Gillian Harvey: Why (like many women) I’m terrible at blowing my own trumpet – and how it’s holding us back
Read the latest column from on the trials and tribulations of trying to have it all from freelance writer, author and mum-of-five Gillian Harvey.
Ever feel as if you’re just not good enough? If you’re a woman, chances are the answer’s “yes.”
Recent studies have shown that about 6 in 10 women suffer from Imposter Syndrome and – as no-one actually asked me – the number’s probably even higher.
My first experience of this condition came at 23, when I was in my first teaching post. Fresh out of college, I was barely older than the pupils I was teaching (and at 5’2”, quite a bit smaller than some).
I turned to face the class, saw their expectant faces and felt completely mind-blown that these little children actually believed I knew anything that could benefit them.
When I first started writing for a living in 2012, I felt as if I’d won the lottery (okay, the prize was small, but still…). And even now, apart from the odd moment of confidence, often induced by a sugar or wine-rush, I feel a bit shy when describing myself as a journalist or author.
But although I think this self-doubt will always linger, I’ve promised myself I won’t let it hold me back.
It was actually watching the TV show ‘The Apprentice’ that made me realise how far people could get by talking themselves up. Whilst many candidates fail spectacularly on the show, they often have amazing back-stories of six-figure salaries based on more hot-air than talent.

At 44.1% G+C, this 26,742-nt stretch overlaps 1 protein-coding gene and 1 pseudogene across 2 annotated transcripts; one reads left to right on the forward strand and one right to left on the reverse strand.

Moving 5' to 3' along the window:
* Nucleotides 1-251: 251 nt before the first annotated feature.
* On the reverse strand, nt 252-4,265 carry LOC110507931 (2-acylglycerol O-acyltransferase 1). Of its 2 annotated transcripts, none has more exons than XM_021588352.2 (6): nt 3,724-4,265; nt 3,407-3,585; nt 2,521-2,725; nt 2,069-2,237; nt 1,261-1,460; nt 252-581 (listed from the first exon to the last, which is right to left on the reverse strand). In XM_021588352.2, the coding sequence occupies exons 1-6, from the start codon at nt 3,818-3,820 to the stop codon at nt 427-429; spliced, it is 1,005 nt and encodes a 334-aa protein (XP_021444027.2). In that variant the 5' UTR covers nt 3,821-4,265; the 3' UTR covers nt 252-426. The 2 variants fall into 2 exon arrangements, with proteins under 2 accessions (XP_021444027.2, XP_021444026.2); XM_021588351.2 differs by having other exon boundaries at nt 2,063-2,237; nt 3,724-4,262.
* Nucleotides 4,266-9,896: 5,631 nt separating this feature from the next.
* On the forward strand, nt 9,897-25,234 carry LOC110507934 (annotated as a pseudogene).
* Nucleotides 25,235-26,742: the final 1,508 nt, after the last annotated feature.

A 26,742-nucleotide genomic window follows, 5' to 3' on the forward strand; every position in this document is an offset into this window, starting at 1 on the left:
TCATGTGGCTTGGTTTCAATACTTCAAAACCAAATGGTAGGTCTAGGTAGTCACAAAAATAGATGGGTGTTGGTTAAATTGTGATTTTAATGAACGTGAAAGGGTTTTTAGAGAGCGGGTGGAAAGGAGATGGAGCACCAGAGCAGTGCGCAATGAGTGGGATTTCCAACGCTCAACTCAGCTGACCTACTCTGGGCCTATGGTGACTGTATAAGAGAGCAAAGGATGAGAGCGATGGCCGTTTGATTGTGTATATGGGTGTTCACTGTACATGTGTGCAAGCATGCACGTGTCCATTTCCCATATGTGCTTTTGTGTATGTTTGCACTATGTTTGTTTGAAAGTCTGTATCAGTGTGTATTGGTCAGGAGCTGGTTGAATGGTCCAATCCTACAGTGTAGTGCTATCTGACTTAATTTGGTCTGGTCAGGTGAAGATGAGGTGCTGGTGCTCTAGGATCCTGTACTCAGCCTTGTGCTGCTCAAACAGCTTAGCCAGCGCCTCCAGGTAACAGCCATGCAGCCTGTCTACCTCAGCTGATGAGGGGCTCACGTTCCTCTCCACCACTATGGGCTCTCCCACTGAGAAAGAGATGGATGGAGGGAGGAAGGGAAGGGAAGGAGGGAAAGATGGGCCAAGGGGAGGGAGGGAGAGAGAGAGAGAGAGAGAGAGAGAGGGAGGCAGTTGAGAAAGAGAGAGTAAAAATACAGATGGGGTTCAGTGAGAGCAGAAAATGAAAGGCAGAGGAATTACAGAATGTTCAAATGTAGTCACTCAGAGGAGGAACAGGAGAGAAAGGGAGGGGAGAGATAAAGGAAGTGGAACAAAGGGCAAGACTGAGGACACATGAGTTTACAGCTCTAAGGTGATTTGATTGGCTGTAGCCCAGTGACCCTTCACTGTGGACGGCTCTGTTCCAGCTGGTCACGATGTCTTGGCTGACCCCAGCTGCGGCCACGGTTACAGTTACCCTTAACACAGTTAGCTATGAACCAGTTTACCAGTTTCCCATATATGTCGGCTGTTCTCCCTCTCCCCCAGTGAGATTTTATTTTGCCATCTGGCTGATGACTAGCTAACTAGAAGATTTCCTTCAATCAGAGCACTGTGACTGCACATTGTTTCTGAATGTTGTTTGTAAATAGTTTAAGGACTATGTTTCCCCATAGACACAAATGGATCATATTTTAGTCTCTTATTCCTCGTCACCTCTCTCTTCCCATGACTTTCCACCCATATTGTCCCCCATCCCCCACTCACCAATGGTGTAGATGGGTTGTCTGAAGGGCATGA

Watching the programme and feeling – as we all do – that I could definitely do a better job when selling sausages or pitching a half-baked product idea, made me realise that if I wanted to be seen, I had to be willing to talk the talk – however I felt inside.
I broke into journalism via the back door – cold-pitching ideas to editors until I finally got a ‘yes.’ Then slogged away for years, building up my CV. Most of the time, I felt like a fraud – but my emails were confident, and I tried as hard as I could to big myself up.
I’m terrible with rejection. A perfectionist by nature, I’m unlikely ever to be completely satisfied with anything I do.
But whenever those nagging voices of doubt start shouting too loudly, I silence them. After all, if I don’t promote myself, who will?
Instead, I close my eyes, steel myself and jump in at the deep end.
Because if I don’t, I’m pretty sure someone else will be more than happy to take my place.
Gillian Harvey is a writer and mum-of-five. Her debut novel Everything is Fine is out with Orion in May 2020.